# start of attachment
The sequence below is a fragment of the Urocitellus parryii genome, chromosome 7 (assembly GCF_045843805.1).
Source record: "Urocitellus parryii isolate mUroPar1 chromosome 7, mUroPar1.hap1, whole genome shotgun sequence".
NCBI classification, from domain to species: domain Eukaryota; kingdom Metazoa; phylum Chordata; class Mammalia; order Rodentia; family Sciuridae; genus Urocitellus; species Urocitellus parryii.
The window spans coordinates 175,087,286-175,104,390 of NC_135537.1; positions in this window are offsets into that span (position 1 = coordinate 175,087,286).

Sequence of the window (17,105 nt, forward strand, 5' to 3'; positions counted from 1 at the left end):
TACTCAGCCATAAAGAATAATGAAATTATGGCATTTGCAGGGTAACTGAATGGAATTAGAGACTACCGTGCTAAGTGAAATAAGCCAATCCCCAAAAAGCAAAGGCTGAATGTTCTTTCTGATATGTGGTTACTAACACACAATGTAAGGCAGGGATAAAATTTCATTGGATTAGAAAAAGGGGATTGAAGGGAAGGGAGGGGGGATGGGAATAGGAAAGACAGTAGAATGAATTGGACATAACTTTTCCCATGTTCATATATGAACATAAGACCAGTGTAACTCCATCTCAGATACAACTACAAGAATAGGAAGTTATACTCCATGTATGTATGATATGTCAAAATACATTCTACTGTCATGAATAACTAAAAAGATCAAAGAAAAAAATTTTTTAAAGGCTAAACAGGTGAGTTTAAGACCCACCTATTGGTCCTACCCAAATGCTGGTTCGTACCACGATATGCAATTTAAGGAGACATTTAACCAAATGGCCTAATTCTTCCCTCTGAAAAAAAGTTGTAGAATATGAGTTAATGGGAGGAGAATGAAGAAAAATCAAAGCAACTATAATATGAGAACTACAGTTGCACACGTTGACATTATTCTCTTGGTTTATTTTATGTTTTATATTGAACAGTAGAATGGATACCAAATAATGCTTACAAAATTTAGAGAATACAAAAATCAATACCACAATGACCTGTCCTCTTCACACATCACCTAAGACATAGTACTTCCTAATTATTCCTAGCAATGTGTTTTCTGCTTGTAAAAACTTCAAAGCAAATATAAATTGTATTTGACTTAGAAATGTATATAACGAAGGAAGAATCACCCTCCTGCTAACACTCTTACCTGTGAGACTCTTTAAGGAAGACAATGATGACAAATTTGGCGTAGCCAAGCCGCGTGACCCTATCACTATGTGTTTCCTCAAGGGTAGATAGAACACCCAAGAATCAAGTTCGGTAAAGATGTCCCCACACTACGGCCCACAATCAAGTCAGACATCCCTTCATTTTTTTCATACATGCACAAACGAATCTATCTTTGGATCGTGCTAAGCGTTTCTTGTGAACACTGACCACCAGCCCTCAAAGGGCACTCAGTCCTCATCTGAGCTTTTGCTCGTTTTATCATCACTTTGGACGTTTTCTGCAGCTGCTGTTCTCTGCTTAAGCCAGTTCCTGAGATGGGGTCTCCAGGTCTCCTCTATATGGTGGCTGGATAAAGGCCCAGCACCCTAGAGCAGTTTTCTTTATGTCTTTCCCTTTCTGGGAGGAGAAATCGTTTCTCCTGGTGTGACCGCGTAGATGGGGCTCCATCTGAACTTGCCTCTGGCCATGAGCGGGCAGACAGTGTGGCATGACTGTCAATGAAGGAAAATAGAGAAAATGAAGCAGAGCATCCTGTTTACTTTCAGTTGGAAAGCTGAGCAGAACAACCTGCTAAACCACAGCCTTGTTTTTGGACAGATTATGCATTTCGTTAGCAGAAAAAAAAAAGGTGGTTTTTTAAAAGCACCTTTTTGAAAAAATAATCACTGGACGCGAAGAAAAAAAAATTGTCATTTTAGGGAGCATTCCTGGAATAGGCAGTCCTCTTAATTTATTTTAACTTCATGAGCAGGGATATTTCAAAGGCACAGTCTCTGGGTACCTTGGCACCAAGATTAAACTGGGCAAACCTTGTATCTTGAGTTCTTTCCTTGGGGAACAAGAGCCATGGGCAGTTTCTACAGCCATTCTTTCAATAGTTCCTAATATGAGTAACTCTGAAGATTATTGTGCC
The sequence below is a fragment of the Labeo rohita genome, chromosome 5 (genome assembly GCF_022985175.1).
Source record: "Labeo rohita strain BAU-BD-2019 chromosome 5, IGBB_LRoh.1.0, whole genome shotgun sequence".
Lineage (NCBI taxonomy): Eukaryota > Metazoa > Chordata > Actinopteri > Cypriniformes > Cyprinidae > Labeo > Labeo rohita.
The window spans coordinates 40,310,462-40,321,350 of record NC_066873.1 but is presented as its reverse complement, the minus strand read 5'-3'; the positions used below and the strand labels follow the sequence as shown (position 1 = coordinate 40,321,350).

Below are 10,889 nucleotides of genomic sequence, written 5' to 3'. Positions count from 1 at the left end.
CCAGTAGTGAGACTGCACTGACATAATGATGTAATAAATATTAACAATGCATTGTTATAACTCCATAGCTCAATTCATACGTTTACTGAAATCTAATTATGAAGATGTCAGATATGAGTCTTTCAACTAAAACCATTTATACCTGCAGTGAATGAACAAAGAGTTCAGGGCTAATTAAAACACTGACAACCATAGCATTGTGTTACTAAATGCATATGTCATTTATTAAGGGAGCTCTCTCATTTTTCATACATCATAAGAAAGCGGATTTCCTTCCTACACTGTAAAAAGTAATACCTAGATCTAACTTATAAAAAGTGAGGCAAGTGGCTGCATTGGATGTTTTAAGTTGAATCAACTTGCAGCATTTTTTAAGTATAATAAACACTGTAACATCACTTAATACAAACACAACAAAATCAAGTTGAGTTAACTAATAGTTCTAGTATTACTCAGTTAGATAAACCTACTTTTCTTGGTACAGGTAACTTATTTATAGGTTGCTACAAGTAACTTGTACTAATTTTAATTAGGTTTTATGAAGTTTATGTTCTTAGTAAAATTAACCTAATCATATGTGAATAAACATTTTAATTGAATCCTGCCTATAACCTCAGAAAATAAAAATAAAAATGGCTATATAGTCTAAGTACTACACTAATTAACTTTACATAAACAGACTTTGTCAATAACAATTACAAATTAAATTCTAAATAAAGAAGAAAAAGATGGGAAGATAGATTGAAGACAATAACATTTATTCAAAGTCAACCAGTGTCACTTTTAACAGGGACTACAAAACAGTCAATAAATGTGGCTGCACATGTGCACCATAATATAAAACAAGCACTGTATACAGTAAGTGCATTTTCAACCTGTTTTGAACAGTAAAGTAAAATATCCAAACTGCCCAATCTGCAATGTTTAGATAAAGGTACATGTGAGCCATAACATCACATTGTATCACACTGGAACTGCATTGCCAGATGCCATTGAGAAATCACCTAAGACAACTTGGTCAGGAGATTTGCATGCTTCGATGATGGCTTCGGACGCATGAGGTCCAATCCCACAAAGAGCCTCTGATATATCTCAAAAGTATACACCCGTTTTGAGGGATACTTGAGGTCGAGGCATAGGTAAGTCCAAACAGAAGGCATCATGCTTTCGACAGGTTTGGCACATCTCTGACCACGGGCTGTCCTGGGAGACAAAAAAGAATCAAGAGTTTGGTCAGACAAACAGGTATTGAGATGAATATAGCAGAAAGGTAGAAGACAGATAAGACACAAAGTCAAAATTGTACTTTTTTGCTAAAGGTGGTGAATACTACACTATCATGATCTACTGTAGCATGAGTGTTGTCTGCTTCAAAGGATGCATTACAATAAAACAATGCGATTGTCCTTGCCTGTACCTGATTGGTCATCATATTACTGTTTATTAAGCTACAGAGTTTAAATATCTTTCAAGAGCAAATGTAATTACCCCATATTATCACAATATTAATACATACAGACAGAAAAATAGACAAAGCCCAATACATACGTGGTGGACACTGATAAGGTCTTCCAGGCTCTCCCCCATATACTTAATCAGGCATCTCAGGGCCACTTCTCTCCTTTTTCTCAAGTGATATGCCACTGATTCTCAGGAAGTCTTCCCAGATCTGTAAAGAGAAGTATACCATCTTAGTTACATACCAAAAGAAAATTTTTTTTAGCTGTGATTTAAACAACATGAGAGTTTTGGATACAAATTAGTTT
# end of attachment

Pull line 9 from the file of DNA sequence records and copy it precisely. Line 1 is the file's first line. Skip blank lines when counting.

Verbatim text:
Lineage (NCBI taxonomy): Eukaryota > Metazoa > Chordata > Actinopteri > Cypriniformes > Cyprinidae > Labeo > Labeo rohita.